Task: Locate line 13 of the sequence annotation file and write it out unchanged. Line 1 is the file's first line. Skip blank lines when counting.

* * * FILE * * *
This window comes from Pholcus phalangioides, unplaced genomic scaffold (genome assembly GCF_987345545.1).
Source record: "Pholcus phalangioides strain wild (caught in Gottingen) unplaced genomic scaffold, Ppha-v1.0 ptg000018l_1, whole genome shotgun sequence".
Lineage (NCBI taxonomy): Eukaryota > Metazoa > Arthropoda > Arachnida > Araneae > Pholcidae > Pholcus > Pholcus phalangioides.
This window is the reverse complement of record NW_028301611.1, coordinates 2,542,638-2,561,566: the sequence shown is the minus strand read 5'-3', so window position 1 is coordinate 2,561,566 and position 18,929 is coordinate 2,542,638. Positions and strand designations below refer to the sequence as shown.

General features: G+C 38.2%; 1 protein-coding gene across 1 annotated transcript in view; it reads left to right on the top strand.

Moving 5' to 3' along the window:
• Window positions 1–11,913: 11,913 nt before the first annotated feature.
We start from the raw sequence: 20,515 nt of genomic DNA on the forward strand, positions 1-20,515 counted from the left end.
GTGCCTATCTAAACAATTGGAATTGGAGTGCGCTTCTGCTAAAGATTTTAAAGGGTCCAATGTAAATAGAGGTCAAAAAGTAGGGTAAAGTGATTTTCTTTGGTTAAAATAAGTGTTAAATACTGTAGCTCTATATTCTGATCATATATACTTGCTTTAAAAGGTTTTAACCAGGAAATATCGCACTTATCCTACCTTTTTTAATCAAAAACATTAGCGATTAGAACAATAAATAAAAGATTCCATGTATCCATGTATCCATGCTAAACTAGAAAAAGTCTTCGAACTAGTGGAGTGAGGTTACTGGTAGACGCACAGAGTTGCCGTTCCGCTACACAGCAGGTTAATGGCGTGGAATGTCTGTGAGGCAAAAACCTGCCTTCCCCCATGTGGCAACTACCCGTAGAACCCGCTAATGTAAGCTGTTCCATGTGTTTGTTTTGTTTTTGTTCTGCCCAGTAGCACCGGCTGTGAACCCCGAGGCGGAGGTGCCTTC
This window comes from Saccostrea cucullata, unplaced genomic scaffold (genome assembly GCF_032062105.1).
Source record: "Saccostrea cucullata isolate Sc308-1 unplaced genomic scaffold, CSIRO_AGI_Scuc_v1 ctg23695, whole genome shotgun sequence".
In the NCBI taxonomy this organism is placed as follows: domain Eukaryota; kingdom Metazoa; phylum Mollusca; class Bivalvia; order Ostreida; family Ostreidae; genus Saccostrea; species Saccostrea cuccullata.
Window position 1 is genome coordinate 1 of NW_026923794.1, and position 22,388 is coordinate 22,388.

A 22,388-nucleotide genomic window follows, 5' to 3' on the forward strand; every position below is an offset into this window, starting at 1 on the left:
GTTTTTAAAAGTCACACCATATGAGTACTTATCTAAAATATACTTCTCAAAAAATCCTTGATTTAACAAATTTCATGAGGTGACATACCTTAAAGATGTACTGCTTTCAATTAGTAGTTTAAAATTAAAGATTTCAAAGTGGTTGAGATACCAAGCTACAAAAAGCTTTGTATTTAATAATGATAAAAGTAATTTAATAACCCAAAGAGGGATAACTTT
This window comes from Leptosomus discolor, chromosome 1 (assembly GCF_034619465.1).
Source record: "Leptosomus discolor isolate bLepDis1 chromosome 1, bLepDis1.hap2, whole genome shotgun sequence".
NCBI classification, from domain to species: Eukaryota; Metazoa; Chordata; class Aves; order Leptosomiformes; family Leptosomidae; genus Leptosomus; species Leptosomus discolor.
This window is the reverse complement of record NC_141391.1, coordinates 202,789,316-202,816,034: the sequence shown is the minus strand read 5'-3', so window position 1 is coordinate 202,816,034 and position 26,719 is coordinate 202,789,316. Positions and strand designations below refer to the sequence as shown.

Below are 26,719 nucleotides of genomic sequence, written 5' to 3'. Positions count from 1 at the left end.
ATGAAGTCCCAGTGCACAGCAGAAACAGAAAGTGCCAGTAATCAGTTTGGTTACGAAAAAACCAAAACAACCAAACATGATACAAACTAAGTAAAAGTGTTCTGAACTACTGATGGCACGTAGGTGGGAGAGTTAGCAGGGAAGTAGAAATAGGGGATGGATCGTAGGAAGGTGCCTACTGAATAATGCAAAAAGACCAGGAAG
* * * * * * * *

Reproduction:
Window position 1 is genome coordinate 1 of NW_026923794.1, and position 22,388 is coordinate 22,388.